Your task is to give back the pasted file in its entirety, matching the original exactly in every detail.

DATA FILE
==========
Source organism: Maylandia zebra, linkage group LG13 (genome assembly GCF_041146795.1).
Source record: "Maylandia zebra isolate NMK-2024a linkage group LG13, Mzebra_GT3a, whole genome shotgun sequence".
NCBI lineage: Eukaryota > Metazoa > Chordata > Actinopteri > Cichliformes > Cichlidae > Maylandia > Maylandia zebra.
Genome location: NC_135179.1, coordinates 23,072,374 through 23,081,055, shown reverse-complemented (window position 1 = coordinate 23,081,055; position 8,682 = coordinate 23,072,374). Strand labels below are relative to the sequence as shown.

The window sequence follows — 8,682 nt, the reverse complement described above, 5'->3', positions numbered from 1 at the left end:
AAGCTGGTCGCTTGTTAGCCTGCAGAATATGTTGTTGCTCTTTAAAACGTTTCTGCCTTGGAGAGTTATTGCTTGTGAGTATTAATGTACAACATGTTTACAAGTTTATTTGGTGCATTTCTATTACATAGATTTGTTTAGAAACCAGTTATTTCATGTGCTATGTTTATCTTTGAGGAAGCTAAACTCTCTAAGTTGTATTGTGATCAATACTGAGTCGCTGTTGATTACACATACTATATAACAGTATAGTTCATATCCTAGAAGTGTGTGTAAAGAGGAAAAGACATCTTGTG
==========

Source organism: Maylandia zebra, linkage group LG13 (genome assembly GCF_041146795.1).
Source record: "Maylandia zebra isolate NMK-2024a linkage group LG13, Mzebra_GT3a, whole genome shotgun sequence".
NCBI lineage: Eukaryota > Metazoa > Chordata > Actinopteri > Cichliformes > Cichlidae > Maylandia > Maylandia zebra.
Genome location: NC_135179.1, coordinates 23,072,374 through 23,081,055, shown reverse-complemented (window position 1 = coordinate 23,081,055; position 8,682 = coordinate 23,072,374). Strand labels below are relative to the sequence as shown.

The window sequence follows — 8,682 nt, the reverse complement described above, 5'->3', positions numbered from 1 at the left end:
AAGCTGGTCGCTTGTTAGCCTGCAGAATATGTTGTTGCTCTTTAAAACGTTTCTGCCTTGGAGAGTTATTGCTTGTGAGTATTAATGTACAACATGTTTACAAGTTTATTTGGTGCATTTCTATTACATAGATTTGTTTAGAAACCAGTTATTTCATGTGCTATGTTTATCTTTGAGGAAGCTAAACTCTCTAAGTTGTATTGTGATCAATACTGAGTCGCTGTTGATTACACATACTATATAACAGTATAGTTCATATCCTAGAAGTGTGTGTAAAGAGGAAAAGACATCTTGTG